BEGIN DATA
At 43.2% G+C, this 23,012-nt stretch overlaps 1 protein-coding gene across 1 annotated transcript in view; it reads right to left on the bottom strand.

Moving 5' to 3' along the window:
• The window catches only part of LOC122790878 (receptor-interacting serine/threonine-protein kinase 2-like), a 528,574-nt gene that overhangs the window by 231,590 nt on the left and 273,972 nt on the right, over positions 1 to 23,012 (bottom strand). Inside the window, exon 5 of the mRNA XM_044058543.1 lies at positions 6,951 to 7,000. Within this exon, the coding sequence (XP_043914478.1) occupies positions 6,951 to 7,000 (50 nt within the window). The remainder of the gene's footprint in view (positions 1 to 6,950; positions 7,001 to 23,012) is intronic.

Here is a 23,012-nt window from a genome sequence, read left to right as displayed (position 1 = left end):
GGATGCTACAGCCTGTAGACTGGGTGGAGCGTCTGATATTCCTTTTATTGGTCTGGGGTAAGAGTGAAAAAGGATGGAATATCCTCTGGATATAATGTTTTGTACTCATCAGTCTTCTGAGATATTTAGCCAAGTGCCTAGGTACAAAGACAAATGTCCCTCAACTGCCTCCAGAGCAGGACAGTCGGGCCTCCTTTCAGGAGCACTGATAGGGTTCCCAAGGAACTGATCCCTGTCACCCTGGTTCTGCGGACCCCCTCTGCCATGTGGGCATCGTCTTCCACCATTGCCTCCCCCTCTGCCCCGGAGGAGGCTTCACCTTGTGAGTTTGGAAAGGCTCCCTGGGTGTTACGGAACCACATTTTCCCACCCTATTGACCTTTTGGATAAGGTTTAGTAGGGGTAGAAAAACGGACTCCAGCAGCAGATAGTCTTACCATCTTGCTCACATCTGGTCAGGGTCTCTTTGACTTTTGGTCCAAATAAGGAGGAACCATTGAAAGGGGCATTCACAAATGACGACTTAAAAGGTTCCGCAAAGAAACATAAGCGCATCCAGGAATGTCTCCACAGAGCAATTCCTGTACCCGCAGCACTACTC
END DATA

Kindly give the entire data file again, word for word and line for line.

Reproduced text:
At 43.2% G+C, this 23,012-nt stretch overlaps 1 protein-coding gene across 1 annotated transcript in view; it reads right to left on the bottom strand.

Moving 5' to 3' along the window:
• The window catches only part of LOC122790878 (receptor-interacting serine/threonine-protein kinase 2-like), a 528,574-nt gene that overhangs the window by 231,590 nt on the left and 273,972 nt on the right, over positions 1 to 23,012 (bottom strand). Inside the window, exon 5 of the mRNA XM_044058543.1 lies at positions 6,951 to 7,000. Within this exon, the coding sequence (XP_043914478.1) occupies positions 6,951 to 7,000 (50 nt within the window). The remainder of the gene's footprint in view (positions 1 to 6,950; positions 7,001 to 23,012) is intronic.

Here is a 23,012-nt window from a genome sequence, read left to right as displayed (position 1 = left end):
GGATGCTACAGCCTGTAGACTGGGTGGAGCGTCTGATATTCCTTTTATTGGTCTGGGGTAAGAGTGAAAAAGGATGGAATATCCTCTGGATATAATGTTTTGTACTCATCAGTCTTCTGAGATATTTAGCCAAGTGCCTAGGTACAAAGACAAATGTCCCTCAACTGCCTCCAGAGCAGGACAGTCGGGCCTCCTTTCAGGAGCACTGATAGGGTTCCCAAGGAACTGATCCCTGTCACCCTGGTTCTGCGGACCCCCTCTGCCATGTGGGCATCGTCTTCCACCATTGCCTCCCCCTCTGCCCCGGAGGAGGCTTCACCTTGTGAGTTTGGAAAGGCTCCCTGGGTGTTACGGAACCACATTTTCCCACCCTATTGACCTTTTGGATAAGGTTTAGTAGGGGTAGAAAAACGGACTCCAGCAGCAGATAGTCTTACCATCTTGCTCACATCTGGTCAGGGTCTCTTTGACTTTTGGTCCAAATAAGGAGGAACCATTGAAAGGGGCATTCACAAATGACGACTTAAAAGGTTCCGCAAAGAAACATAAGCGCATCCAGGAATGTCTCCACAGAGCAATTCCTGTACCCGCAGCACTACTC